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“The religion of the future will be a cosmic religion. It should transcend personal God and avoid dogma and theology. Covering both the natural and the spiritual, it should be based on a religious sense arising from the experience of all things natural and spiritual as a meaningful unity. Buddhism answers this description. If there is any religion that could cope with modern scientific needs it would be Buddhism.” – Albert Einstein.

As per above quotes it give us some clues that Albert Einstein the greatest scientist of the century immensely influenced by Buddhism. When we study the theory of relativity seems to get root from Buddhism with the descriptions of time flow in six realms. Do anyone have descriptions "Theory of relativity" and are there any relationship with Buddhist teaching?

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    This appears to be a false quote (i.e. Einstein never said that), according to what's written here and here and here. – ChrisW Jan 9 '18 at 9:42
  • This might be going in the direction of quantum woo. Buddhism never needed science, and its purpose is not to explain everything. – avatar Korra Jan 26 '18 at 6:07
  • "Whether the universe is eternal or not, etc., (those 10 opinions) I have not explained. Why, Māluṅkyaputta, have I not explained them? Because it is not useful, it is not fundamentally connected with the spiritual holy life, is not conducive to aversion, detachment, cessation, tranquillity, deep penetration, full realization, Nirvāṇa. That is why I have not told you about them." What the Buddha Taught – avatar Korra Jan 26 '18 at 6:08
  • Even if this were a real quote, it is likely just due to the perception that Buddhism is the most useful of the world religions (i.e. people can get real-world benefits from meditation, in a way they can't from Western prayer). It is also likely due to the perception that Buddhism doesn't subscribe to the supernatural (which it clearly does to a not-insignificant extent, but a non-religious person can disregard all of this for its practical purposes). – maxbear123 Jan 26 at 6:07
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Do anyone have descriptions "Theory of relativity" and are there any relationship with Buddhist teaching?

Asking "what is the theory of relativity?" isn't on-topic on this site (which is about Buddhism and not, say, Physics). Someone could try to draw analogies between Relativity and Buddhism; and they may have some characteristics in common (e.g. they're both dharmas, both anatta); but IMO there's little or no relationship (except that someone can try to learn both and then try to relate them).

One possible relationship is the idea that a frame of reference isn't privileged -- i.e. things exist in relationship to other things (which reminds me of "Indra's net", and of "this/that conditionality").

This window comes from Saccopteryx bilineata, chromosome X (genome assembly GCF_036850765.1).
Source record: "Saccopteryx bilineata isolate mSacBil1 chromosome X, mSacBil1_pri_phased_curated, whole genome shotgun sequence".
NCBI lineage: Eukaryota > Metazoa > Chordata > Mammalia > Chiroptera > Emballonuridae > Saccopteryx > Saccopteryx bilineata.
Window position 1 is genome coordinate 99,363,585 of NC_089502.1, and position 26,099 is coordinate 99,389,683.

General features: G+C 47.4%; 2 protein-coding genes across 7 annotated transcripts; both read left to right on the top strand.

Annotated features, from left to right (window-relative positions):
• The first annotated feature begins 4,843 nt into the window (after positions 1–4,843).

When we study the theory of relativity seems to get root from Buddhism with the descriptions of time flow in six realms.

There is a phenomenon called relativistic time dilation: if I were one of those twins, it would seem to me that I age at whatever the normal rate is but my twin ages at a different rate.

I'm not sure that (i.e. I doubt that) is the same kind of "different time flows" that you might read about in Buddhism.

There's an idiom in English "time flies when you're having fun" (see e.g. this article). Possibly the "time flow" described in Buddhism is more like that, i.e. it's a description of subjective time flow.

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  • This is what I am thinking. Time is phenomena perceive by mind. Time run fast when you are happy and slow when suffer. – danuka shewantha Jan 9 '18 at 13:56
  • Perhaps it's also pedagogical i.e. skillful teaching: "Heaven is extra-good because it's super-long; and hell is extra-bad because it's infernally long; in contrast, human life is relatively short so don't waste this brief opportunity." – ChrisW Jan 9 '18 at 14:05
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Because Buddhism does not have any notion of an objective, absolute construct (such as the Absolute Space, Time, Property or Object within Newtonian mechanics), and because Buddhism doesn't jump to a complete nihilism given this absence of Self, all that is left is relativity. Dependent arising is principally that principle of relativity. Paper describing the parallels between Buddhist philosophy (Nagarjuna's) and Rovelli's relational QM.

(Einstein's two relativities got rid of Absolute Time and Absolute Space relative to Newtonian mechanics btw, but he was still very certainly convinced that beyond the 'veil' of QM, there were fully deterministic, Absolute Objects and their Properties, "God does not play dice")

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Buddhism is not interested in the physics of cosmology, because the physics of cosmology is not soteriological. It doesn't contribute towards the permanent cessation of suffering.

"Conjecture about [the origin, etc., of] the world is an unconjecturable that is not to be conjectured about, that would bring madness & vexation to anyone who conjectured about it. - Acintita Sutta